Back to the gym: optimizing dryland training
Although most action happens in the water, a significant part of the swimmer’s training program is land-based. A proper dryland training might especially be useful to train the start and turns. As we discussed in previous blogs, swimmers are analysed extensively underneath the water surface. At InnoSportLab de Tongelreep, it’s capable to analyse variables like swimming velocity, stroke frequency and stroke length, but also variables that could contribute to an optimal turn or start. However, the dryland training analyses are scarce and minimal. For this reason, InnoSportLab de Tongelreep and CTO Eindhoven are currently developing an analyses system for dryland training as well.
Before we were able to start developing a feedback system, a few questions needed to be answered. First of all, which parameters are important during a swimmer’s dryland or strength training? And how can we measure those parameters? Those questions were answered together with CTO Eindhoven, the place where the swimmers perform a large part of their dryland training.
One of the most extensive, yet simple, ways to perform a dryland training analyses, is by filming the athlete. This way, the athlete can be instructed with the aid of video-feedback. This is currently done, though only little information is gathered from it. In other words: we want to be able to get more quantitative information out of the videos. Ultimately, this must result in a more effective dryland or strength training and in lower injury risk.
Based on literature and the consultation with CTO Eindhoven, a few important strength training variables were established. Amongst those variables are the movement velocity, acceleration and power. Of these variables, both peak values, as well as averaged movement values are important. The other variables that are important during a strength training are movement distance and joint angles during the course of the movements.
Why are those variables so important? You should consider dryland training as an extension or additional training. Each exercise you perform on land, should be in function of improving the performance in the water. The best way to do so, is to specify your strength training to the needs of your swimming performances. The actions you perform and train on land, should mimic the actions you perform on the block or in the water. The variables that were demarcated, are all important in the swimming performance, especially when you think of start and turn performances.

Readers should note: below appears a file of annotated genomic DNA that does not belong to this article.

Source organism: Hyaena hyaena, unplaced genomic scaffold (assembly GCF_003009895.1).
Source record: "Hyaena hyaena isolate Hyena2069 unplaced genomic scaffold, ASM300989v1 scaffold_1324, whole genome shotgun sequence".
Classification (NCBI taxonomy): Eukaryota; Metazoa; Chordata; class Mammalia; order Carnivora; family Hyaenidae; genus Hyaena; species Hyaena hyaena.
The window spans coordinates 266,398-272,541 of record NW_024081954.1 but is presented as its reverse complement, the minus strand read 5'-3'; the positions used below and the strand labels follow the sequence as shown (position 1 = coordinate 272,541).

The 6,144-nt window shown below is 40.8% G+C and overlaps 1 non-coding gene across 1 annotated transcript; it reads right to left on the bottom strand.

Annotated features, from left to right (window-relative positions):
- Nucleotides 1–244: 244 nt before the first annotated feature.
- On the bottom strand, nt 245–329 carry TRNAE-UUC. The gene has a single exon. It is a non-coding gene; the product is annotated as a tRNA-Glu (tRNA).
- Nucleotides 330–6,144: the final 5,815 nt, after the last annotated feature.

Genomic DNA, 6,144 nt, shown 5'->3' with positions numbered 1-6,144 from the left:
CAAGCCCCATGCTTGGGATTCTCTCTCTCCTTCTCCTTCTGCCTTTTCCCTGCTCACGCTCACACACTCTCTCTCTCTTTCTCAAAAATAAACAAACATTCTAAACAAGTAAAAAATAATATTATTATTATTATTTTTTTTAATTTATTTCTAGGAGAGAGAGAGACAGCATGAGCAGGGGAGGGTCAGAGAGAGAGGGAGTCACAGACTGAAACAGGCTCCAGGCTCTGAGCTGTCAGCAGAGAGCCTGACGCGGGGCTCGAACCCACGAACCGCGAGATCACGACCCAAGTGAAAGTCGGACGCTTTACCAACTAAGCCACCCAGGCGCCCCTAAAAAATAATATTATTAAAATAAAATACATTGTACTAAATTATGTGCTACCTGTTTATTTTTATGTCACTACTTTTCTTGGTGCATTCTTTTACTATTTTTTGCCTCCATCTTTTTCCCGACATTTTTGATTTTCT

Now the variables and the method of measuring (filming) have been established. But what about the way of measuring? You can film an athlete while he or she is performing some squats, but how do you get the movement velocity out of this video? To be able to get all the required information, body markers will be used, just as with the 3D-analyses. The markers send out a red light, which is distinct from the background. A custom-written program is then able to extract the marker position from the video footage. When you got the position of the marker, you’ll be able to derive the covered distance, the movement velocity and acceleration and you may even calculate the power.
Up to now, we are able to extract one marker of one camera. The next step is a complete 3D analyses with multiple markers. That way, unintended rotational movements and joint angles can be calculated, which will further contribute in optimizing the dryland training program of the swimmers!